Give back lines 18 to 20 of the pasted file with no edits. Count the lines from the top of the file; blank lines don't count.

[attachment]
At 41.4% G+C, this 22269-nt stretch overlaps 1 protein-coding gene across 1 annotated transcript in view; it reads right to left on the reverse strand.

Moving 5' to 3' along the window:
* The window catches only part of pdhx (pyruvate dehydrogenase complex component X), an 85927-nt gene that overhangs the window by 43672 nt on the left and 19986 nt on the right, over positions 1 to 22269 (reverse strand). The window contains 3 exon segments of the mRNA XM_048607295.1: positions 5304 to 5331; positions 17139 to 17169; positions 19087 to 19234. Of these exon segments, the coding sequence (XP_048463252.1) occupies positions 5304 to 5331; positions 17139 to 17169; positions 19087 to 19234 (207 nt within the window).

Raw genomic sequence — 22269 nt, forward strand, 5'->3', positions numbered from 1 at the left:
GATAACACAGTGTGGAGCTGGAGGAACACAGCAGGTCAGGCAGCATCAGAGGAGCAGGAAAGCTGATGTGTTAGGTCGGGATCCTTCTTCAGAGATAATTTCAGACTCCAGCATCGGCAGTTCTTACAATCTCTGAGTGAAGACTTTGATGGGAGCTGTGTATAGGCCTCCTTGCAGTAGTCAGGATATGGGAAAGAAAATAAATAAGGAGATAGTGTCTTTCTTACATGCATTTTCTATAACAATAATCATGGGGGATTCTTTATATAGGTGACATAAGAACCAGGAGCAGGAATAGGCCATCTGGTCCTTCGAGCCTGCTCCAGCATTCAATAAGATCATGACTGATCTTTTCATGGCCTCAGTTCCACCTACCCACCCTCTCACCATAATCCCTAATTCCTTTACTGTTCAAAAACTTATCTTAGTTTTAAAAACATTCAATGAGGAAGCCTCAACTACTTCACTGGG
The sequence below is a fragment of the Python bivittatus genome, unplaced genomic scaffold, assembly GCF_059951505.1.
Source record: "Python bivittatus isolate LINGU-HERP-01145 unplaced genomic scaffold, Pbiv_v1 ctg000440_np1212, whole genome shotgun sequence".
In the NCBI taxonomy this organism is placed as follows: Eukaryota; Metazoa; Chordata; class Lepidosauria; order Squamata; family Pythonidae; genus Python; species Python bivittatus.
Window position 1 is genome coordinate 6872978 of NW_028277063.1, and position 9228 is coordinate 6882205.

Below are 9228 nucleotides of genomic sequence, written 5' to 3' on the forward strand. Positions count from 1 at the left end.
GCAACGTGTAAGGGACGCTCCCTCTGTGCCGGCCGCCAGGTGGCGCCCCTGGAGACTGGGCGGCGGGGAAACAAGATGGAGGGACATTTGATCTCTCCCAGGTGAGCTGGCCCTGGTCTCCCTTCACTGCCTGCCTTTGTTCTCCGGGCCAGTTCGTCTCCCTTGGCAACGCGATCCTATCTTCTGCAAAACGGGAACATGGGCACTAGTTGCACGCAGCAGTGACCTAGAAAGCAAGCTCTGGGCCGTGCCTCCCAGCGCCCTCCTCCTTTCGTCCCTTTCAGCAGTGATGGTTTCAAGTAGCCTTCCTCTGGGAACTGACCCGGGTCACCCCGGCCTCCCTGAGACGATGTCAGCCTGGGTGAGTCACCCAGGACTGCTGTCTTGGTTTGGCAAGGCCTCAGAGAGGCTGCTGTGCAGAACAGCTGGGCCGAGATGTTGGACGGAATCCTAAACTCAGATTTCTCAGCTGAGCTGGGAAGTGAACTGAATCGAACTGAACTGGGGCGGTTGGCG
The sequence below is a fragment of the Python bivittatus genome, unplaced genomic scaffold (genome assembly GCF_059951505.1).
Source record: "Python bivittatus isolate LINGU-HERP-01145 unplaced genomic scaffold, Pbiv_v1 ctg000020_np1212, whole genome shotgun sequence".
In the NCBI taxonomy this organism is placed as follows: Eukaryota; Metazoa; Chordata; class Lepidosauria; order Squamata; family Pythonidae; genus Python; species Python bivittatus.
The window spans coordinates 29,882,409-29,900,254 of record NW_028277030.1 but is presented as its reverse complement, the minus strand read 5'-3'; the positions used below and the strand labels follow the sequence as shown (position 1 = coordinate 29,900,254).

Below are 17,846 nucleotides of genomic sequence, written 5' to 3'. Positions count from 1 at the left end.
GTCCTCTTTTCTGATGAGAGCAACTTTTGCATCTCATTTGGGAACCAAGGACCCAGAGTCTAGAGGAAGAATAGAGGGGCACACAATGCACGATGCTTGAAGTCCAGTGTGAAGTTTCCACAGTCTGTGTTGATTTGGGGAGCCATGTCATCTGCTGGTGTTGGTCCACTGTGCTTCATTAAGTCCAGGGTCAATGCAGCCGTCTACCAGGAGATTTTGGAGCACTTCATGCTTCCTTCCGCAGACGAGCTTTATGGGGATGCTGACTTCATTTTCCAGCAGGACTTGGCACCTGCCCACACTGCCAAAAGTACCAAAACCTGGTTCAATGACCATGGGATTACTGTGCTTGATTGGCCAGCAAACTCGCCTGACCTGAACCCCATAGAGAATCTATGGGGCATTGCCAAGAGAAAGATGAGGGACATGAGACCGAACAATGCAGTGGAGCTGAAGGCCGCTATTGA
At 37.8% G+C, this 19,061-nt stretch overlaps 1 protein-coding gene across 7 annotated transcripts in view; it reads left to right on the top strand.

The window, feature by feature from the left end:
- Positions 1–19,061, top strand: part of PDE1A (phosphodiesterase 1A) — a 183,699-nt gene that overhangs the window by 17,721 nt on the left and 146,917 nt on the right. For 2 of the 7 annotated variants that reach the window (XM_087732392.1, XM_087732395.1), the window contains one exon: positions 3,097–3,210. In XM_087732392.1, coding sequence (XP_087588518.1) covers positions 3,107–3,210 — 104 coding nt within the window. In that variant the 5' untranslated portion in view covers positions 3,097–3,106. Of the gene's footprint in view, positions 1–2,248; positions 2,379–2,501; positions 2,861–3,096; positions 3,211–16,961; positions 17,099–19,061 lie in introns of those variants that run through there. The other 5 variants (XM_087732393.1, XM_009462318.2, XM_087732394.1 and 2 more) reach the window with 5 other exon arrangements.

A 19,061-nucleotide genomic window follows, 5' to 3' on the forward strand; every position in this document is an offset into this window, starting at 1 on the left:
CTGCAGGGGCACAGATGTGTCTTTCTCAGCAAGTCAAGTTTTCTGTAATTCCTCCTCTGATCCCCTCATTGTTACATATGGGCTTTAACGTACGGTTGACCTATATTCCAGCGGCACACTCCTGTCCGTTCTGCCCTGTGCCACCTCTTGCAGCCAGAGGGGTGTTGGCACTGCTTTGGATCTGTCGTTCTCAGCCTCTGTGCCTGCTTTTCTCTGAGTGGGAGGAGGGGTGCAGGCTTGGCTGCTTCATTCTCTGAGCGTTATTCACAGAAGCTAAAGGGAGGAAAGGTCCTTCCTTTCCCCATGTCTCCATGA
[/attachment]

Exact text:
At 37.8% G+C, this 19,061-nt stretch overlaps 1 protein-coding gene across 7 annotated transcripts in view; it reads left to right on the top strand.

The window, feature by feature from the left end:
- Positions 1–19,061, top strand: part of PDE1A (phosphodiesterase 1A) — a 183,699-nt gene that overhangs the window by 17,721 nt on the left and 146,917 nt on the right. For 2 of the 7 annotated variants that reach the window (XM_087732392.1, XM_087732395.1), the window contains one exon: positions 3,097–3,210. In XM_087732392.1, coding sequence (XP_087588518.1) covers positions 3,107–3,210 — 104 coding nt within the window. In that variant the 5' untranslated portion in view covers positions 3,097–3,106. Of the gene's footprint in view, positions 1–2,248; positions 2,379–2,501; positions 2,861–3,096; positions 3,211–16,961; positions 17,099–19,061 lie in introns of those variants that run through there. The other 5 variants (XM_087732393.1, XM_009462318.2, XM_087732394.1 and 2 more) reach the window with 5 other exon arrangements.